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Fraxinus Diversity and Emerald Ash Borer: Delineating Species, Engaging Citizen ScientistsA multi-institutional team is promoting the conservation of North American Fraxinus spp. (Ashes) in the face of the invasion by Agrilus planipennis (Emerald Ash Borer, EAB). This two-year project has a two-pronged approach. First, is a need to better understand Fraxinus diversity and taxonomy, particularly in Section Melioides in the eastern United States. To achieve this goal, 96 Fraxinus collections, representing 12 putative taxa, consisting of herbarium vouchers and samples for DNA and chromosome analyses, were gathered during the 2018 field season in ten states. Once Ash species can be confidently delimited, molecular and chromosome data will be combined with morphological and ecological data to produce a hypothesis for evolutionary history and relationships among North American Fraxinus species to guide Ash conservation. Second, the project is engaging citizen scientists in the quest for “lingering Ash,” those individual trees that have some degree of EAB resistance, and thus which are potentially useful in the EAB resistance Ash breeding program of the U.S. Forest Service. To achieve this goal, outreach is focused in the Catskills region of New York State, where there exist suitable sites to search for lingering Ash among extensive stands of largely dead Ash trees. In the 2018 field season, five plots were established in the Catskills, following USFS protocols, and 20 citizen scientists were recruited to survey and monitor these plots in the 2019 field season, when an additional 20 volunteers will be recruited and five additional plots will be established in prime locations to find lingering Ash. Presented by Brian Boom, New York Botanical Garden, at the 2019 SAF National Convention, Louisville, KY.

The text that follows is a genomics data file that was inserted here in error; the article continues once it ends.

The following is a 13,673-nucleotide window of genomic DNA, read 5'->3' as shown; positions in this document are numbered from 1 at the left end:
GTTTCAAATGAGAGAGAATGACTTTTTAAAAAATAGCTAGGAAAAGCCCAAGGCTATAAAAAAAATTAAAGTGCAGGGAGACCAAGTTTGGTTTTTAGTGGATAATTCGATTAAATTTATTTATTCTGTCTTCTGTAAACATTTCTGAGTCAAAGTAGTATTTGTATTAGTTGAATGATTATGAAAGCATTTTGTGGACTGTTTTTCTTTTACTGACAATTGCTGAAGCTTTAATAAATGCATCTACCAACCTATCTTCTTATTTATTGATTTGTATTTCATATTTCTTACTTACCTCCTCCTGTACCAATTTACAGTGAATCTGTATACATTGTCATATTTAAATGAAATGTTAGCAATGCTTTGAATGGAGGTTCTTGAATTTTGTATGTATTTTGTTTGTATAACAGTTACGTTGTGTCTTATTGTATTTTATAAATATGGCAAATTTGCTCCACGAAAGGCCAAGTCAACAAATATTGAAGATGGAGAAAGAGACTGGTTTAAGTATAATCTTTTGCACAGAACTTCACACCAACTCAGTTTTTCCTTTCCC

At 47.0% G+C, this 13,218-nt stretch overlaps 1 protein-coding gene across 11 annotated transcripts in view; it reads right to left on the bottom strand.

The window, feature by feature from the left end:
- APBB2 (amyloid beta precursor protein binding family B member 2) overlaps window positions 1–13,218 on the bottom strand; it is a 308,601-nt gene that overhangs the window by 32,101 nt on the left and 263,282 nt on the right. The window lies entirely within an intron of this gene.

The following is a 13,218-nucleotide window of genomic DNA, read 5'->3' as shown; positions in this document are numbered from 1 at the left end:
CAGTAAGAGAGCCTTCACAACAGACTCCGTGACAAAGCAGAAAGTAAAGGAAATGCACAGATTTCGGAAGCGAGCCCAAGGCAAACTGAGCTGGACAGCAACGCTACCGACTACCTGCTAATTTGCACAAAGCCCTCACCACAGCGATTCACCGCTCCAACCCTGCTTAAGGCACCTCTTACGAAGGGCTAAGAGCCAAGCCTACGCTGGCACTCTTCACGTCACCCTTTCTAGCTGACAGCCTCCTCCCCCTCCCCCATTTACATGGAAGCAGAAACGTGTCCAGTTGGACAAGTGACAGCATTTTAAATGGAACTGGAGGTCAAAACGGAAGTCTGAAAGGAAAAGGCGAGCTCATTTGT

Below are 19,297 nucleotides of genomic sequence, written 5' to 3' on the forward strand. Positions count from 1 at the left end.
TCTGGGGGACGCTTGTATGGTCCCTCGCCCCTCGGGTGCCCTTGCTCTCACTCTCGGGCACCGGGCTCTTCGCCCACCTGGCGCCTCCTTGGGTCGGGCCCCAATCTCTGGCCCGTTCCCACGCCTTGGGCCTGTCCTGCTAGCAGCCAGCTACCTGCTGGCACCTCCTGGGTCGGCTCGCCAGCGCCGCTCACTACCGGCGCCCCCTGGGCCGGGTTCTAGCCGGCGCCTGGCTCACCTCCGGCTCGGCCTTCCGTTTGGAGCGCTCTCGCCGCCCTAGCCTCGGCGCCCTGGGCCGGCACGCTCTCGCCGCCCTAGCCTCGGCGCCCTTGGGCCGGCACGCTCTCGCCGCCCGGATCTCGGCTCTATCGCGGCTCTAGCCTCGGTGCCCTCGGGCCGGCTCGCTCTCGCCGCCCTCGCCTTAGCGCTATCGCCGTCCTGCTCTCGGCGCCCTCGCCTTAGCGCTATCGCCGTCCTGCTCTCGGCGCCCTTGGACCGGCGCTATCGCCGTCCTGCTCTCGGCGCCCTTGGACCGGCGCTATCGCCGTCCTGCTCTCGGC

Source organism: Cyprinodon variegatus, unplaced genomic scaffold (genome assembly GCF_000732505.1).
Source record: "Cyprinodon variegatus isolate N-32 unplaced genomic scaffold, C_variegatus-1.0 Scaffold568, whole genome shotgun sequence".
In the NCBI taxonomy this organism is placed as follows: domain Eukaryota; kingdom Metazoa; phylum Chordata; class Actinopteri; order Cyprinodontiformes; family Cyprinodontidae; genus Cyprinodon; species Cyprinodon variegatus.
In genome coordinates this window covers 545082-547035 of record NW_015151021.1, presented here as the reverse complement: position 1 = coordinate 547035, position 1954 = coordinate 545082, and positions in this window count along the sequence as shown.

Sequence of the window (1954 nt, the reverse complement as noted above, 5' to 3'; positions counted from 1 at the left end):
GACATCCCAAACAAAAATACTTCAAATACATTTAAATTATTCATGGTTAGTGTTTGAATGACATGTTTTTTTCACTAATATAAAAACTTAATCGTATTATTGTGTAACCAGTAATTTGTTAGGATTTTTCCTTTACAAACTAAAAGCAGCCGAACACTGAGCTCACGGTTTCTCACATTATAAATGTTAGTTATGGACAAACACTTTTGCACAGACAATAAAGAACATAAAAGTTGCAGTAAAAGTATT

Fraxinus Diversity and Emerald Ash Borer: Delineating Species, Engaging Citizen Scientists
U.S. Timber Products Monitoring: Background and Future DirectionsWood product markets affect forest sector jobs, shape the composition and structure of future forests, and are strong drivers of investments in forest management. Monitoring timber products is key to understanding the current utilization of raw material to support these markets. In the United States, timber product monitoring started in 1809 and the USDA Forest Service, Forest Inventory and Analysis program has led this monitoring since 1948. Estimates from timber products monitoring have provided the essential foundation for U.S. timber market analyses and projections, sustainability, policy analysis, and local wood basket analysis of potential market expansion. Here I present background information on timber products monitoring in the United States and provide information on future directions. Presented by John Coulston, USDA Forest Service, at the 2019 SAF National Convention, Louisville, KY.
U.S. Timber Products Monitoring: Background and Future Directions
Bringing Partners Together to Engage Rural Communities and Facilitate Native Alaskan Traditional Forest UseThe Tongass National Forest includes most of southeast Alaska and supports rural subsistence activities and traditional lifeways for Tlingit, Haida, and Tsimshian Alaska Natives. High-value wood from this forest has been used for centuries in the creation of cultural commodities, yet climatic and human-related impacts may affect distribution and access to species essential for maintaining a robust cultural way of life, especially Alaskan yellow cedar (Callitropsis nootkatensis), western red cedar (Thuja plicata), and Sitka spruce (Picea sitchensis). Furthermore, the 2016 Tongass Land Management Plan aims to conserve resources of heritage value used for Native craft, but little is currently known of the threats to access and supply of these culturally important resources to Alaska Native people, making it difficult to meet this need. We assembled an interdisciplinary team of federal, university, non-profit, educational, and tribal partners to assess needs and stimulate multigenerational cultural knowledge transfer. In this project we are developing better understanding of forest resource types essential for sustaining cultural lifeways, and of the concerns communities have for future resource availability. We engaged with local cultural leaders, provided opportunities for student involvement in forest research and cultural art forms, and developed a high-school science curriculum to transfer knowledge and raise awareness in a systematic format. The outcomes of this project provide useful touchstones for better integrating traditional knowledge and needs prevalent in rural communities into forest management plans and educational strategies to foster the sustainability of cultural heritage. Presented by Justin Crotteau, USDA Forest Service Pacific Northwest Research Station, at the 2019 SAF National Convention, Louisville, KY.
Bringing Partners Together to Engage Rural Communities and Facilitate Native Alaskan Traditional Forest Use
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